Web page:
There can be two answers which are equally right or equally wrong, if you’d like. But you have to choose one that you believe is least harmful. I think that is where your integrity comes from and your independence where you decide for yourself, and not because somebody is pressing your or because you owe somebody a favor but because you think this is the right decision to make.
So what we would like are great journalists, but their greatness should be firmly rooted in integrity and the desire to make our world a better place to live in. That is a very old fashioned idea, but I don’t think this is an idea that will ever really go out of fashion. We need to make the world that we live in a better one.
All of you know that our country is facing many challenges. It’s not roses all the way, it is never a flower-strewn path, as we would say in Burma, or as you would say in English, a bed of roses. It comes to the same thing, life is not always easy. Sometimes when people think it is the best of times, it is often the most difficult times. It is like catching the tide … If you catch the tide at the right time, that will make you progress very quickly. But if you happen to get in at the wrong time or the wrong place things go very, very wrong.
So we have to be more discerning than ever, wiser than ever, and we have to be braver than ever. Some people think we have gotten over the worst, that the really difficult times are over. But I keep repeating that they have only just begun … It is easier to work for opportunities that do not yet exist, then to misuse the opportunities. If you misuse the opportunities that are available to you then you will face real difficulties, than you are set back much further than before the chances were open to you.
So I would like our young journalists and our young friends from overseas who are helping us in every way that they can, to make sure that we cultivate the values of a truly free, truly democratic society. I would like to urge all of you to be aware of the challenges, not to underestimate them and to do your best to help us in going forward. Going forward means first of all you have to know where you want to go and how you want to get there. It’s not enough just to know where you want to go, you have to decide how you want to get there. And this I think is the great difficulty today for our country. How are we going to get to where we want to go to? Everybody says we want to have full democracy, we want a free society, we want freedom of speech, freedom of expression, all sorts of rights.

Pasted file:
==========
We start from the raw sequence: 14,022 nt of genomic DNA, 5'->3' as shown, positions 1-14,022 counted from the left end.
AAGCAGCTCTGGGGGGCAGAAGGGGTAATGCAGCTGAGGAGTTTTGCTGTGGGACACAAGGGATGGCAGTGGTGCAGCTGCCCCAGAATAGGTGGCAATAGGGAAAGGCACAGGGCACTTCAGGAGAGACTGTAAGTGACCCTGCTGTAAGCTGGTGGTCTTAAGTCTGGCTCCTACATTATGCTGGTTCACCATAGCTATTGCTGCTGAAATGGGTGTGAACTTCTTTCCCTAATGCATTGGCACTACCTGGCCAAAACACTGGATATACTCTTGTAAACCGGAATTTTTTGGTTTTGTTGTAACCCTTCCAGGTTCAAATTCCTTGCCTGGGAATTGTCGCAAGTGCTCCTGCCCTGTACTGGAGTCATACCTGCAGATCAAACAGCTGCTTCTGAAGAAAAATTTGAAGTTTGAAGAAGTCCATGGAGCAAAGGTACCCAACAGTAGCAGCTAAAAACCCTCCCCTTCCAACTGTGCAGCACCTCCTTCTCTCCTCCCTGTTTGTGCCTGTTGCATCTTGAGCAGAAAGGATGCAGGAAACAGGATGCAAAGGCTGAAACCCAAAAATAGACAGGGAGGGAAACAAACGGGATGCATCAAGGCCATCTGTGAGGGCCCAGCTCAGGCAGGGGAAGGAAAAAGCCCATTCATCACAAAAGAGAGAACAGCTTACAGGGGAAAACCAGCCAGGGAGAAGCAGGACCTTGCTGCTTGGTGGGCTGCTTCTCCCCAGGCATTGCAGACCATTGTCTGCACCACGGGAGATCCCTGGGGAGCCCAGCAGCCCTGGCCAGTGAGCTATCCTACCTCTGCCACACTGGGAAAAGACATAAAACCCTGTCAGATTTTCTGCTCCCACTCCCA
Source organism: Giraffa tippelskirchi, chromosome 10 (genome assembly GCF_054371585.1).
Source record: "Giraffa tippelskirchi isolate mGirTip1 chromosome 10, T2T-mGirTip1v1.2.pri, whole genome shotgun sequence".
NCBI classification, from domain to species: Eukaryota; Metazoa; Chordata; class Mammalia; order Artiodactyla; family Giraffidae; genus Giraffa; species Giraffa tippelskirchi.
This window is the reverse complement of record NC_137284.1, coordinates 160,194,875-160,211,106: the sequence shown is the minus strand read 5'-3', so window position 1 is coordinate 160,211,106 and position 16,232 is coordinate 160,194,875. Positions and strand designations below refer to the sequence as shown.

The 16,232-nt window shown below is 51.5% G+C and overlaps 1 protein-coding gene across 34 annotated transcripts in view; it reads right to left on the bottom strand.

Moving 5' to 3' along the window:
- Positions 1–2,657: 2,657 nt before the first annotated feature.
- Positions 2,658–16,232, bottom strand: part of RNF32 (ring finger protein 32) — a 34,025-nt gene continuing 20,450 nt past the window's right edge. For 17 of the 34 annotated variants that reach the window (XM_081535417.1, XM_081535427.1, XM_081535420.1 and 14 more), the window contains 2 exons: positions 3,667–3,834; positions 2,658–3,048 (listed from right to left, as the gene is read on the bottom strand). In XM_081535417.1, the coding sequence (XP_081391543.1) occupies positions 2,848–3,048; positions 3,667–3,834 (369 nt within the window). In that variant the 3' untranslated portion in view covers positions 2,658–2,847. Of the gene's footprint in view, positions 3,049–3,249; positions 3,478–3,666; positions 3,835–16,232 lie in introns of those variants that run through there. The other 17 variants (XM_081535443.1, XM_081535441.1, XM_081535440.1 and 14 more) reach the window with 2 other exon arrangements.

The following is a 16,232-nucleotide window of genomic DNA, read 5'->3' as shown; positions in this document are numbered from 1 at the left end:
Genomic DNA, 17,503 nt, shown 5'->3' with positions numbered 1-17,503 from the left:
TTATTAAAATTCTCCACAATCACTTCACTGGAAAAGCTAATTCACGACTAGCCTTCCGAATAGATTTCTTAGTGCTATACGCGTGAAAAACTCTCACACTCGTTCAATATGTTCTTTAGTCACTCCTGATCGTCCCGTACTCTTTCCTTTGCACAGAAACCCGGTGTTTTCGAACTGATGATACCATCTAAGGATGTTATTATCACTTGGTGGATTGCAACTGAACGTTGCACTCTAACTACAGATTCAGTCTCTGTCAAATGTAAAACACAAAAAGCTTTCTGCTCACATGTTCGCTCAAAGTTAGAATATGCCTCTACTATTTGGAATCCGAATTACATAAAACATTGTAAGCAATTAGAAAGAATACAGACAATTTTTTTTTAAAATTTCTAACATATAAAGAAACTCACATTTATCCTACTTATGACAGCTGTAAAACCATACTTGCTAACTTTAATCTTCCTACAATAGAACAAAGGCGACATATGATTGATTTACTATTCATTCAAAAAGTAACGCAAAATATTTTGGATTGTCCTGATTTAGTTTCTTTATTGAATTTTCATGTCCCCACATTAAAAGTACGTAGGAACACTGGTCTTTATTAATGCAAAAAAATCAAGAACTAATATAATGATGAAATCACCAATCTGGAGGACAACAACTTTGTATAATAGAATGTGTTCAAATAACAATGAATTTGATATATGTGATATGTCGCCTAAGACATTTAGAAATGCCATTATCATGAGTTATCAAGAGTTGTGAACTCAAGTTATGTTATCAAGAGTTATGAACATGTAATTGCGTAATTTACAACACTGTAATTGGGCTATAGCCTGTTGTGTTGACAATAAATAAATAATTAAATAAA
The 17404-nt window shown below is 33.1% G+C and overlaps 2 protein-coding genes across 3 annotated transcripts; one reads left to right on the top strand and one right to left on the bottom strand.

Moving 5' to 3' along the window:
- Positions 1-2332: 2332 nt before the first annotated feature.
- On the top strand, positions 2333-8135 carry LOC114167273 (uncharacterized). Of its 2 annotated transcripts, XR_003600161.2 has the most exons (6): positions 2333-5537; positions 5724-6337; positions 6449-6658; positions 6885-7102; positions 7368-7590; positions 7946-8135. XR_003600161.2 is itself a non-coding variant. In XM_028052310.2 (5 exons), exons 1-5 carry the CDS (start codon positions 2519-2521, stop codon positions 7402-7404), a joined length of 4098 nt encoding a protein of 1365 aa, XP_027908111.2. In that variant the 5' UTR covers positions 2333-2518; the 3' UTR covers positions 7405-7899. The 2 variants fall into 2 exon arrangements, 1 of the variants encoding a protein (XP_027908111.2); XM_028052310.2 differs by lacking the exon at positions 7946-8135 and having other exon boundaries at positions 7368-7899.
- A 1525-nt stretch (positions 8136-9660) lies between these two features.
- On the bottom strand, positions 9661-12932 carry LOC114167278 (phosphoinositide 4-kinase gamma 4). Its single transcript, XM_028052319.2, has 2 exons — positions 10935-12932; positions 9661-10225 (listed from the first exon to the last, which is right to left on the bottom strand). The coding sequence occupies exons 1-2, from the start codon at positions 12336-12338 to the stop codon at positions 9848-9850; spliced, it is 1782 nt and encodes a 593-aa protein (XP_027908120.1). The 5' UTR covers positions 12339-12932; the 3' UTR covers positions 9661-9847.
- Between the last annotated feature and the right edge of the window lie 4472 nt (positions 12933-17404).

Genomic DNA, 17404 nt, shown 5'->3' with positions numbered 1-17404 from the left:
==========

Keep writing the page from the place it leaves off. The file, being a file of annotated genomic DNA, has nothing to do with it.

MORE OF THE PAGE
But I am a bit of a wet blanket because I keep saying, “How about the responsibilities?” You keep talking about rights, rights, rights, but you have got to be aware of your responsibilities. Unless you are prepared to shoulder you responsibilities, you will not be able to attain your rights.
There will come a time when they slip away from you because you have not been prepared to shoulder the necessary responsibilities. So life is always a coin with rights on one side and responsibility on the other. I would like particularly those in the media to be aware of this because they have tremendous rights and tremendous opportunities to change our world and because of that their responsibilities are greater than, for example, the people photographed.
You have to get their stories out to the world. When I was looking at the set of photographs of Inle Lake, there was a few questions I wanted to ask. I wanted to know how much of the environmental damage was due to the local people and how much to others who had come as tourists or as businessmen. We have to be practical and we have to be prepared to face our own weaknesses. And I think a lot of the damage to our environment is done by ourselves. … You see mounds and mounds of litter every where and if you go out into the country side it is even worse.
I have seen the most beautiful areas, I have seen lovely clear streams chalk-a-block full of garbage … plastic bags and other kinds of litter, anything just thrown into the stream. And when our environmentalists call for preservation of our environment, I wish they would start by not throwing around litter themselves … and that they would teach their neighbors and people around them not to be litterbugs.
Let’s start with the easy, obvious things. Let’s start with assuming responsibilities ourselves. I would like our journalists to take the same practical approach. I think high ideals are very good in journalism and you need them. But you also need to be extremely down to earth, if what you write or what you say or what you video and show to other people is to make a difference to our lives. …
Thank you very much for everything you have done to try to help our young journalists to tread the right path, and I would like our young journalists to remember that the path is very, very long and that they will have to have the stamina and the will to carry on until our country is truly safe, safe because we are deeply rooted in the best values of democracy and freedom.
Thank you (Applause.)
[*Note: This is a not a complete transcript of the remarks by Aung San Suu Kyi. It does not include the Q&A session in which OHI-GlobalPost reporting fellows asked questions. And several sections were edited to remove inaudible remarks.]